Lenders for MGM have agreed to forgive debt payments for the seventh time in a year, giving the storied studio six more weeks of breathing room to restructure.

MGM made the announcement Wednesday as the sixth extension of debt forbearance expired. The new expiration date is Oct. 29.

The announcement said the agreement came from 140 lenders who will not seek remedies over the studio’s nonpayment of interest and principal on the company’s bank debt, including the revolving credit facility, until the new deadline.

“The lenders took this action in support of the company’s ongoing efforts to evaluate long-term strategic alternatives to maximize value for its stakeholders,” MGM said. “MGM appreciates the continued support of its lender group throughout this process.”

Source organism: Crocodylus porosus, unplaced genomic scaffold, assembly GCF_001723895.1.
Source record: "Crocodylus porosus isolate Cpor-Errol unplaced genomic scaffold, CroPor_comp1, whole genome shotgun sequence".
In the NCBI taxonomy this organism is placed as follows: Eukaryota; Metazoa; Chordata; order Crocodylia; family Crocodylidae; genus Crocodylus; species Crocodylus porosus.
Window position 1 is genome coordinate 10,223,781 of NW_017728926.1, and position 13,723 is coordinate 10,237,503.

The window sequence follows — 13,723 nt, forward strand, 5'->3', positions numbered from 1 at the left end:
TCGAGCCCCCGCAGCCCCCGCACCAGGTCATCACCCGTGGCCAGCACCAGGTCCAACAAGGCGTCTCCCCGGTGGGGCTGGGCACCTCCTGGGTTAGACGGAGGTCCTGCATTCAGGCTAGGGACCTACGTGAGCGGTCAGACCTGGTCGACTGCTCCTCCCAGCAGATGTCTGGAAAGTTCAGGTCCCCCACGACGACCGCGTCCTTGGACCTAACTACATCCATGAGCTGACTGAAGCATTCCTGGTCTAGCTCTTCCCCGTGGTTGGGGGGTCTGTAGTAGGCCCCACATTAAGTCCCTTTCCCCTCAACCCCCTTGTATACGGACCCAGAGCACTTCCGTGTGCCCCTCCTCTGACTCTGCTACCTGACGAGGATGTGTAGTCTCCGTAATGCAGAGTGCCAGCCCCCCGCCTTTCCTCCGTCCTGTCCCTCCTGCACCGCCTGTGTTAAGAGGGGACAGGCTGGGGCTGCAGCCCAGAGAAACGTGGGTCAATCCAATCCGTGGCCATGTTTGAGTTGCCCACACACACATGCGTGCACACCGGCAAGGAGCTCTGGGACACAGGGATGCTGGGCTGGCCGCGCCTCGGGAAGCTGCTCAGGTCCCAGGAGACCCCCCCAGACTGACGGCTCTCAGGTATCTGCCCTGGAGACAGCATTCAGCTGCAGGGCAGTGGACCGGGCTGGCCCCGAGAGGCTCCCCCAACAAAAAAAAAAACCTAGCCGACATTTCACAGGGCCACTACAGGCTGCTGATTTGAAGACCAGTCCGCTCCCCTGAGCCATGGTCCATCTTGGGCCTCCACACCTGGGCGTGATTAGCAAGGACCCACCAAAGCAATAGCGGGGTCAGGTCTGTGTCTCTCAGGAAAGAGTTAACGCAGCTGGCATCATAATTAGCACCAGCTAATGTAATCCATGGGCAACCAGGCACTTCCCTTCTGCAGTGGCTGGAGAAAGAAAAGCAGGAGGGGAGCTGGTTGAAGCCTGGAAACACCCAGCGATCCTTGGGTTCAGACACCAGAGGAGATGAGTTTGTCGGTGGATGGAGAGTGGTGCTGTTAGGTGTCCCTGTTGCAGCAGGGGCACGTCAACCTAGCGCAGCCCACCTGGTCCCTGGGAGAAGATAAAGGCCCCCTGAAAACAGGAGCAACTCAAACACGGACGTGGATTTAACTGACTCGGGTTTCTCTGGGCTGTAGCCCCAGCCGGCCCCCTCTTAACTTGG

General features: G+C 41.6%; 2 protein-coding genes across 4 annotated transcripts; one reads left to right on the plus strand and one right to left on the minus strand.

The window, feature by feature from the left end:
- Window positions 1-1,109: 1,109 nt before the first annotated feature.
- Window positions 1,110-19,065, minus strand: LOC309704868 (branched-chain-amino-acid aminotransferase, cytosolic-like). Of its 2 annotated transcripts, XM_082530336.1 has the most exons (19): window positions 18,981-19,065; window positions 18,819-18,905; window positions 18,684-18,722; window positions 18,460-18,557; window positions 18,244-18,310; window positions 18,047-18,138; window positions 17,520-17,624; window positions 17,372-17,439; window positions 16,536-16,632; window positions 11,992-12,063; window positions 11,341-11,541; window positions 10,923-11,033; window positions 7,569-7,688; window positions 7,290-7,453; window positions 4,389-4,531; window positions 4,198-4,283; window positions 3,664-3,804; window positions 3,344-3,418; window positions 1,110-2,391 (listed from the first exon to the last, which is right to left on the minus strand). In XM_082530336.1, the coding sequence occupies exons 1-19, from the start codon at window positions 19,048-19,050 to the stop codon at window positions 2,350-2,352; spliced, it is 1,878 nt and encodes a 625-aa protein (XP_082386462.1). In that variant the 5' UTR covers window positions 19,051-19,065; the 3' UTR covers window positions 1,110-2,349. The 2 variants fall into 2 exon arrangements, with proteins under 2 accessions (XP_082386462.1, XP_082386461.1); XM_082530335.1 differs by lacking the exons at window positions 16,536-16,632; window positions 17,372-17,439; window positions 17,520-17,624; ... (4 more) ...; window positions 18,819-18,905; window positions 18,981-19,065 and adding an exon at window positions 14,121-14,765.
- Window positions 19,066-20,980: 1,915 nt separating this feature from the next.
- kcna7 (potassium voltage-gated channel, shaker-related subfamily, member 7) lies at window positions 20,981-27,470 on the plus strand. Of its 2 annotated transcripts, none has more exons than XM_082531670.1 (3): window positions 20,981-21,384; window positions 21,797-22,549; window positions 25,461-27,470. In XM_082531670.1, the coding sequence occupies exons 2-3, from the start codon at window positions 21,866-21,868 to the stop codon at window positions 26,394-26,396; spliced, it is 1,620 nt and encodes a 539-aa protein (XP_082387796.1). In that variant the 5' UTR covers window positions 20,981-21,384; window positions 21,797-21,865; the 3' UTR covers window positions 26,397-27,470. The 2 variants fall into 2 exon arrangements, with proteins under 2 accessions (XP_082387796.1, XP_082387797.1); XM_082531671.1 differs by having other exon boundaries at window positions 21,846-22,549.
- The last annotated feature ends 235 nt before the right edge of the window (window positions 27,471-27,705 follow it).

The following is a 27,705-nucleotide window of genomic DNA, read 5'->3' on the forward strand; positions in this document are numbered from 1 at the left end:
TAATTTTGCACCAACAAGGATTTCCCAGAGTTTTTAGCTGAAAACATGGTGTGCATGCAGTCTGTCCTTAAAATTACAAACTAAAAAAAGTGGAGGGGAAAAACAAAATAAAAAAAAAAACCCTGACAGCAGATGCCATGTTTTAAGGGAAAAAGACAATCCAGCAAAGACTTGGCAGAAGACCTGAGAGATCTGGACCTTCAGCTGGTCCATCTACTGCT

MGM had no further comment Wednesday.

MGM’s expected to enter into a pre-packaged bankruptcy and re-emerge between now and the end of October as a debt-free operation that will put much greater emphasis on developing programming — scripted and reality — for cable TV, sources familiar with planning for the Lion said (Daily Variety, Sept. 9).Spyglass toppers Gary Barber and Roger Birnbaum have signed a nonbinding letter of intent to become co-chairmen and co-CEOs of the troubled studio. The two execs have emerged over the past month as the leading candidates to take over management following discussions with MGM’s largest creditors, which include Anchorage Advisers and Highland Capital.

The studio was put up for sale in November but failed to draw bids that were high enough to satisfy the creditors, including a $1.5 billion offer from Time Warner last fall. MGM’s assets include the James Bond franchise and half of “The Hobbit” films, its name and logo, the United Artists operations, a library with more than 4,000 titles and a bare-bones film and TV operation.

MGM’s lone release this year, “Hot Tub Time Machine,” grossed $50 million domestically.